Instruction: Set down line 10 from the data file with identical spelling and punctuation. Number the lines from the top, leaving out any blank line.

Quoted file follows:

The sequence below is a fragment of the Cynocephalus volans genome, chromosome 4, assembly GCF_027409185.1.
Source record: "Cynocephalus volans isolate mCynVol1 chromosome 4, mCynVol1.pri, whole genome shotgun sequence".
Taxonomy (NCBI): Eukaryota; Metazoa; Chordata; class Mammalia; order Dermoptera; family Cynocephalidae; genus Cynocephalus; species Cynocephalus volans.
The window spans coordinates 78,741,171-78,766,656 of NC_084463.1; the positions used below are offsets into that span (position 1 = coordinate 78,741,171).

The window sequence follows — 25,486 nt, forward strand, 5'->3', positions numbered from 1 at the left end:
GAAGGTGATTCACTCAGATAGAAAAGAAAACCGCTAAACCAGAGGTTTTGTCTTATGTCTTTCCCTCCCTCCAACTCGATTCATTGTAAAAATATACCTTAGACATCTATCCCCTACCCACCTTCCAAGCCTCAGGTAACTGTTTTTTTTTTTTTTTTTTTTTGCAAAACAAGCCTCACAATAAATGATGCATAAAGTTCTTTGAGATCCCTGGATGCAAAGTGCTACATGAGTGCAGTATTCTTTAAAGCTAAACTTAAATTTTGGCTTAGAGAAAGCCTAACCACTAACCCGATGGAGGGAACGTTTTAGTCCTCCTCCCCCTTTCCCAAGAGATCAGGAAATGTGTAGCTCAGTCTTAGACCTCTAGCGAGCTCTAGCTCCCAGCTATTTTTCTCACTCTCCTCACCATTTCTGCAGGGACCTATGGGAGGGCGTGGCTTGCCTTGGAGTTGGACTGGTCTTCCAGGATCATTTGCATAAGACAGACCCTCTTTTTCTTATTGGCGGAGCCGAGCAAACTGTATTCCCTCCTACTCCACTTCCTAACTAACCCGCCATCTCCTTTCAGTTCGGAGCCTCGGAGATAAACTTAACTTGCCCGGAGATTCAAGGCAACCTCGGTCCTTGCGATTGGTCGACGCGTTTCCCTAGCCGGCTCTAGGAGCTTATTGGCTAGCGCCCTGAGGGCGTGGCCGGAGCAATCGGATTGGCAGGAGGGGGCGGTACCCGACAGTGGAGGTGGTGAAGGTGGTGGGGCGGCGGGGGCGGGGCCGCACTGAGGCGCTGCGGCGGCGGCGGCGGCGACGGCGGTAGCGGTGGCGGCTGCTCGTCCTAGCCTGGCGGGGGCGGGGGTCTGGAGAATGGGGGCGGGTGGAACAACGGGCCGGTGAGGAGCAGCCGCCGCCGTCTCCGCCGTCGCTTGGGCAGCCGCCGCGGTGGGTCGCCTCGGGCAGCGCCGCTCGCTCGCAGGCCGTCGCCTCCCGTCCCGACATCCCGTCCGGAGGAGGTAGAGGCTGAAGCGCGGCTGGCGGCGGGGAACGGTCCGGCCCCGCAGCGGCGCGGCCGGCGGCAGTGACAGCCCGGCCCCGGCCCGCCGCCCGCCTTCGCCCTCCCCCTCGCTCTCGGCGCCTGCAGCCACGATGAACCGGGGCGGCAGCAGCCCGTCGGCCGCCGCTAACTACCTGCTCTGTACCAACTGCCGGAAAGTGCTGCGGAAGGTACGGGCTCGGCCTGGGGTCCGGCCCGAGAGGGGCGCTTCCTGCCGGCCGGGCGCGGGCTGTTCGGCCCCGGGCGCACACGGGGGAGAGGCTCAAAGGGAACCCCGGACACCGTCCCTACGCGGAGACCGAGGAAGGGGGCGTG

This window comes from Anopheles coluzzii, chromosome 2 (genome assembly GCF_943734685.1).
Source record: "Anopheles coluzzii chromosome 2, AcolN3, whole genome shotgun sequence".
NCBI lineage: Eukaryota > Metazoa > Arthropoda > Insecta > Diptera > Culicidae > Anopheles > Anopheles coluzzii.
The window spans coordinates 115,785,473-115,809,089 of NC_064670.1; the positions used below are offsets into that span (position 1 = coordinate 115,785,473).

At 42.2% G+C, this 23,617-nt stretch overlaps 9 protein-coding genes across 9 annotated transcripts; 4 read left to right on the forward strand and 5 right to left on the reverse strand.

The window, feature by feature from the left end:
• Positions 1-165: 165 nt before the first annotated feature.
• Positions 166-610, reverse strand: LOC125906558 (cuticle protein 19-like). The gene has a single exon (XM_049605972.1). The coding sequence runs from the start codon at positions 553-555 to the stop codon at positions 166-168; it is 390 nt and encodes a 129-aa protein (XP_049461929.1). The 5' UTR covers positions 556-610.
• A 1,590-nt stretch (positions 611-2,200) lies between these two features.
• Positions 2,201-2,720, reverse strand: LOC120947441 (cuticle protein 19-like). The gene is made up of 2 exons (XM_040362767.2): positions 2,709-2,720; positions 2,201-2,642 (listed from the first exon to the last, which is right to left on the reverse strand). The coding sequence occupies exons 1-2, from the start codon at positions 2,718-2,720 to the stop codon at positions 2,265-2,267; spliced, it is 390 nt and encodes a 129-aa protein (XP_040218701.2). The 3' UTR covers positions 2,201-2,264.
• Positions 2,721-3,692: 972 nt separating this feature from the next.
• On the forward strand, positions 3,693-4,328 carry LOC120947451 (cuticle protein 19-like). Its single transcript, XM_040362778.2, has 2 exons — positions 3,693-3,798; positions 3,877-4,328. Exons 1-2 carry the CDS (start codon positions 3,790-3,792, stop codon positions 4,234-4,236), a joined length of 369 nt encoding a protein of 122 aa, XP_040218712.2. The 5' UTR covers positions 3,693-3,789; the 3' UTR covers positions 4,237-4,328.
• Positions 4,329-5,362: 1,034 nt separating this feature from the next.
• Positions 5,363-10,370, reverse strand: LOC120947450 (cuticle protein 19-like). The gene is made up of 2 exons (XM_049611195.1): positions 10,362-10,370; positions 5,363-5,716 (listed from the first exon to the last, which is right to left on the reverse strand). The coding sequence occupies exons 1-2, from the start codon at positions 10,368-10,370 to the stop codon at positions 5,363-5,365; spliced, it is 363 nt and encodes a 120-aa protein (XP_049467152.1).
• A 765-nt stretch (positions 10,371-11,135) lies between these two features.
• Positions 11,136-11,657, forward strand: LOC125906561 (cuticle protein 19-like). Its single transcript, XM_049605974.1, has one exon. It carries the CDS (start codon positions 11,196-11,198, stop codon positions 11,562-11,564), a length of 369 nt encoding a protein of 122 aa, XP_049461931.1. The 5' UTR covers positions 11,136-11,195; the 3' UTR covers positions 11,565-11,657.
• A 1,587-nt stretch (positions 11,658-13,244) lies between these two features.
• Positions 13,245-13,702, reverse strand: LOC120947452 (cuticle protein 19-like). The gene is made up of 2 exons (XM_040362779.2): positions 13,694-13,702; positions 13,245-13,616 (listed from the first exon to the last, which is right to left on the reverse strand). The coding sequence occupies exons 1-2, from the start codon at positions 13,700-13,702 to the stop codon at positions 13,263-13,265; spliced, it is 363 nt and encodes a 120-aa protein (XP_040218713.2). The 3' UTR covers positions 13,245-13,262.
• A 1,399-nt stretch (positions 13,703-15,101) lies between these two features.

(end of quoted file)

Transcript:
The window spans coordinates 115,785,473-115,809,089 of NC_064670.1; the positions used below are offsets into that span (position 1 = coordinate 115,785,473).